I only worked under Steve’s leadership for a few years, and never spoke to him in person. Even so, he earned my respect for thinking big and really wanting people to *understand* what he was after. The technology is definitely just a means to an end.
I admire his dedication to building tools, both for developers and end-users. It’s pretty central for us as a species, and it’s been fascinating to see how such tools enable people to communicate better, find information better, organize thoughts better… all of it. Not to have cool gadgets, but to be empowered with abilities that would be impossible without the gadgets. And yeah, if you’re going to do gadgets, might as well make them beautiful.
For a while I was pretty conflicted about Apple’s direction with iOS and the conclusions one might draw about how it might affect the future of Mac OS X. I felt like my beloved computing environment was about to get dumbed down, and my concerns marginalized as an edge case. I still feel this way, but in the last year or so I’ve come to understand (and observe) that it’s totally worth it. Making an iPhone this easy to use means it gets *much* more widespread use than something else that might be more appealing (at least, at first blush) to geeks. The overall value of countless computer illiterates gaining access to iOS is surely far greater than the cost of some graybeards occasionally yelling about stuff on their lawns. My desire for people to be able to handle larger amounts of complexity in their computing devices seems completely selfish in retrospect.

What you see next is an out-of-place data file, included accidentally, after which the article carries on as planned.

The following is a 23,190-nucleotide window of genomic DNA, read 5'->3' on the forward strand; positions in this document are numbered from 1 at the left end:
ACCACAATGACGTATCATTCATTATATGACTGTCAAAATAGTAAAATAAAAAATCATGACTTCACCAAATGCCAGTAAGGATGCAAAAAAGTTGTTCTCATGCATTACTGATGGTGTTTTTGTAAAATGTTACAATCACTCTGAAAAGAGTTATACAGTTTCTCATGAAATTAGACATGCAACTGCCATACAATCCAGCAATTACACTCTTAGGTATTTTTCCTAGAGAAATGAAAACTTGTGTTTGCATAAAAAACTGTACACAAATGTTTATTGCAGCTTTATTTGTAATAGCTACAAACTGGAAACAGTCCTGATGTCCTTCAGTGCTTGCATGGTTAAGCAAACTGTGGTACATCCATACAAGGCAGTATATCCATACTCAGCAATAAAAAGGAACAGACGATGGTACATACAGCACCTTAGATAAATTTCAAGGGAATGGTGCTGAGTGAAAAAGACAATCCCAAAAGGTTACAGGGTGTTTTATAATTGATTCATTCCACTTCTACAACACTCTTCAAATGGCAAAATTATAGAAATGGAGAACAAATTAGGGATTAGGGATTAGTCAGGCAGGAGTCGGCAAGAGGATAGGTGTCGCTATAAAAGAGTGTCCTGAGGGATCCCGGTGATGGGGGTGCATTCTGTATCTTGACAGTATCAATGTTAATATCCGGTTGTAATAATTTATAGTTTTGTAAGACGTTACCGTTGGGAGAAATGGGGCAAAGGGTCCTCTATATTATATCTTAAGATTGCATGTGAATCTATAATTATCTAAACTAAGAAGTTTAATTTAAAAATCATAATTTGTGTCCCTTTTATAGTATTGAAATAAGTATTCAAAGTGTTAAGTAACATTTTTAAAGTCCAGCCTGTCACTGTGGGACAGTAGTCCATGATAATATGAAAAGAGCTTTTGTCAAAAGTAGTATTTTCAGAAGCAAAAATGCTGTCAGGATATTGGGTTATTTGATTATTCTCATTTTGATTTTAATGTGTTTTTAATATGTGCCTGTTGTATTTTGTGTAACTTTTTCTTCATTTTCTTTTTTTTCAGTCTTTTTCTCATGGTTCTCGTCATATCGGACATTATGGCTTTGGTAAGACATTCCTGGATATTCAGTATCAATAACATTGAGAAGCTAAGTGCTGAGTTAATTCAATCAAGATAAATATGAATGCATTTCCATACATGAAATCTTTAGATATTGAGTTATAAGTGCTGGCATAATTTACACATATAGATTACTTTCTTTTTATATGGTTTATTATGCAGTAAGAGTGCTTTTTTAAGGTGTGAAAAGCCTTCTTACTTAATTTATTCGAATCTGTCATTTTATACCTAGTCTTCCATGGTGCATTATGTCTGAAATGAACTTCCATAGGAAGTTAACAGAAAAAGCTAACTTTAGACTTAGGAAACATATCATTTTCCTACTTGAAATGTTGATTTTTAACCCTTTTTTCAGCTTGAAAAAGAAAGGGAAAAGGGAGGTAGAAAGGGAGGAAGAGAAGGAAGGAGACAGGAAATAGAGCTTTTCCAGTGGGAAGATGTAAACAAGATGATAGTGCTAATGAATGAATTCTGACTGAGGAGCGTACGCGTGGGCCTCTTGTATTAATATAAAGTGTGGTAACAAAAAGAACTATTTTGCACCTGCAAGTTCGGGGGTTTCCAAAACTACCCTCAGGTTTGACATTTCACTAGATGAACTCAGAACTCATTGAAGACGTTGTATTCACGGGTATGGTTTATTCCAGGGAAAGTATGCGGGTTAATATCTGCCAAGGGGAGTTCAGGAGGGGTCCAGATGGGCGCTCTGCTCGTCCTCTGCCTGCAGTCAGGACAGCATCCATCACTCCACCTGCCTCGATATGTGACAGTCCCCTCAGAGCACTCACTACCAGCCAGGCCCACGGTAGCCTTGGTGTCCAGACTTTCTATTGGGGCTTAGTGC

So thanks, Steve, for the relentless focus on the ‘high order bit’. Your presence will be missed, but your message not forgotten.